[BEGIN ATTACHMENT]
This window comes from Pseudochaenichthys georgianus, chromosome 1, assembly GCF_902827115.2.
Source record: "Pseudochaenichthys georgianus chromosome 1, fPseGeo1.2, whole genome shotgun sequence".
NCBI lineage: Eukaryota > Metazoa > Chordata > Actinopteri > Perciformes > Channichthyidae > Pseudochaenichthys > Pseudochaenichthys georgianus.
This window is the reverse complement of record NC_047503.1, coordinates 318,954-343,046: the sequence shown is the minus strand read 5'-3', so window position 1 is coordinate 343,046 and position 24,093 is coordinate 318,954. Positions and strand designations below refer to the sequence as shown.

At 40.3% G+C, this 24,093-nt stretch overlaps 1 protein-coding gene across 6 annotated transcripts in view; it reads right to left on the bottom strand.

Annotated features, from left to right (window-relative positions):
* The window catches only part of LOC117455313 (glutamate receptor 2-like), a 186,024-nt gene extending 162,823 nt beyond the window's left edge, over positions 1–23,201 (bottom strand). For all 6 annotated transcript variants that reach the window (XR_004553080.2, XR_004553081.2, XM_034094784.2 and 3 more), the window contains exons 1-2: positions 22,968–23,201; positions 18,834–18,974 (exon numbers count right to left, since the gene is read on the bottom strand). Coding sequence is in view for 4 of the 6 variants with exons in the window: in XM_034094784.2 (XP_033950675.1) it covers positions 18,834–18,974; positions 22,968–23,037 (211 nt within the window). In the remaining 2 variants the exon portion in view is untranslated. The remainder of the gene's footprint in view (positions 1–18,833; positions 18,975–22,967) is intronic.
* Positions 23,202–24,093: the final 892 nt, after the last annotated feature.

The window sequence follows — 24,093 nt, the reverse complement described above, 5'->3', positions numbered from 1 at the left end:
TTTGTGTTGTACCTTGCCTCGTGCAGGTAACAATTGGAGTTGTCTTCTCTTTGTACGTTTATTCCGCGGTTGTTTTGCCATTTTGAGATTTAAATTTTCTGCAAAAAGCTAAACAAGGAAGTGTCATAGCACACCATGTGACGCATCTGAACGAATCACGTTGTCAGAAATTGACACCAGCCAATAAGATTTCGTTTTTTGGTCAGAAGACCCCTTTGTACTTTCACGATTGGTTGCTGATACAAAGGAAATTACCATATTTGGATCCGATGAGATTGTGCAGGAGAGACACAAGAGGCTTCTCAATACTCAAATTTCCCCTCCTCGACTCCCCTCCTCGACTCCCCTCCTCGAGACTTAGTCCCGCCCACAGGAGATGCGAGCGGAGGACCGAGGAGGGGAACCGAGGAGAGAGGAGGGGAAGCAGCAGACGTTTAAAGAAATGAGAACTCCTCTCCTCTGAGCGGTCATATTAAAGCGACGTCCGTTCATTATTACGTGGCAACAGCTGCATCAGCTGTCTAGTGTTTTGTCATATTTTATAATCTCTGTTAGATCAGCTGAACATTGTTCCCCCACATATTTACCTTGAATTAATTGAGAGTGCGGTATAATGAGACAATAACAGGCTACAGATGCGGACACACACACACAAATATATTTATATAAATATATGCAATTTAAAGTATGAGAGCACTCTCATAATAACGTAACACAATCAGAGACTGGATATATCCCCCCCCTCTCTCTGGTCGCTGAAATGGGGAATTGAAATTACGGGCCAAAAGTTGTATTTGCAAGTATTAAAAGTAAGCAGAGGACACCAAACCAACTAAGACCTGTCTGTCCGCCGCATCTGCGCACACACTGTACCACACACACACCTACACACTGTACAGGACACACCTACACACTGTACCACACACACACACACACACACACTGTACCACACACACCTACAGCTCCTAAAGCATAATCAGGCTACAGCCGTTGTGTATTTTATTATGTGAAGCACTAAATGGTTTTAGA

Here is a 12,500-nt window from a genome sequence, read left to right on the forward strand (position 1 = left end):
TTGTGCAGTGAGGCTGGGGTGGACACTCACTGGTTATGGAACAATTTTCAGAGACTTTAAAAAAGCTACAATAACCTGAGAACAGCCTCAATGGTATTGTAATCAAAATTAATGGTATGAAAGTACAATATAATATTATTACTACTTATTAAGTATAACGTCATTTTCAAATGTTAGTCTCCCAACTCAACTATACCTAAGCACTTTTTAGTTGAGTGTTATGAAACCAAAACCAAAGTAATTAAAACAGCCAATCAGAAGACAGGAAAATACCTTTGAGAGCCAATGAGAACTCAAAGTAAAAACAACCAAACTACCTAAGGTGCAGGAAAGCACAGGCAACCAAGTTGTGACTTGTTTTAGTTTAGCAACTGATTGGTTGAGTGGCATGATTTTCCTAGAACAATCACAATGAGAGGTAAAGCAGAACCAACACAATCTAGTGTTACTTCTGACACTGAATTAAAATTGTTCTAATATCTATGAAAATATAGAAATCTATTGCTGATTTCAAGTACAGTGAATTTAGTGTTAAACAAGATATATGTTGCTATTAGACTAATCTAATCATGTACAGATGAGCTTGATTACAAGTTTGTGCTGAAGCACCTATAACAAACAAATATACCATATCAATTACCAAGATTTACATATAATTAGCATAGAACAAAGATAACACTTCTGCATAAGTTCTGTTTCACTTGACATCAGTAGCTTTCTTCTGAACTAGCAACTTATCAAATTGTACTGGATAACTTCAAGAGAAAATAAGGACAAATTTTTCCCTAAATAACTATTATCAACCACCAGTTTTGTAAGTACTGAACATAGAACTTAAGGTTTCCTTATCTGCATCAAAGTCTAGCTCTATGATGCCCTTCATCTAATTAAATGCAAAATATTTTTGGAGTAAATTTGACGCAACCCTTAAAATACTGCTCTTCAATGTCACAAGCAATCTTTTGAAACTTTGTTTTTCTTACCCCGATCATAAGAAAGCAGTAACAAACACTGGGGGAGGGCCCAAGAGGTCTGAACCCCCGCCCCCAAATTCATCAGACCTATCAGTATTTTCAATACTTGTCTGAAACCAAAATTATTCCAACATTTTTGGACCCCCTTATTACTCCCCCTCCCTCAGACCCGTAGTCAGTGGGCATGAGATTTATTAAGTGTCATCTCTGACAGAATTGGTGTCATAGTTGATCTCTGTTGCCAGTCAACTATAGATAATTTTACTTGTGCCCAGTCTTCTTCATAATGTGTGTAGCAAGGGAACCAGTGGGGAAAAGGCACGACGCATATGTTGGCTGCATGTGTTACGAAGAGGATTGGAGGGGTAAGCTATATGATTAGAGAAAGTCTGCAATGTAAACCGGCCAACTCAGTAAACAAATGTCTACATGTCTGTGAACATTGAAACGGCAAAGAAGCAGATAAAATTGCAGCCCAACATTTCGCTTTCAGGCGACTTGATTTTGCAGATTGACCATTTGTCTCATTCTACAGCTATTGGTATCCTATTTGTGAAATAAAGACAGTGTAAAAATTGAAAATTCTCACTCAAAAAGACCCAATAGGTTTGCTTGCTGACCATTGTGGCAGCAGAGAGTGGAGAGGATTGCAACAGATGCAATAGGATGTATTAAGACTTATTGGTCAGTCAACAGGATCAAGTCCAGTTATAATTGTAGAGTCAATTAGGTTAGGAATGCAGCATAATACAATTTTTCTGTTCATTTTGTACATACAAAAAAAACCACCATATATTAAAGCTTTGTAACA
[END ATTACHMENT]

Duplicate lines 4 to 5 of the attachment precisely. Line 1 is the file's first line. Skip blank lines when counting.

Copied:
This window is the reverse complement of record NC_047503.1, coordinates 318,954-343,046: the sequence shown is the minus strand read 5'-3', so window position 1 is coordinate 343,046 and position 24,093 is coordinate 318,954. Positions and strand designations below refer to the sequence as shown.

At 40.3% G+C, this 24,093-nt stretch overlaps 1 protein-coding gene across 6 annotated transcripts in view; it reads right to left on the bottom strand.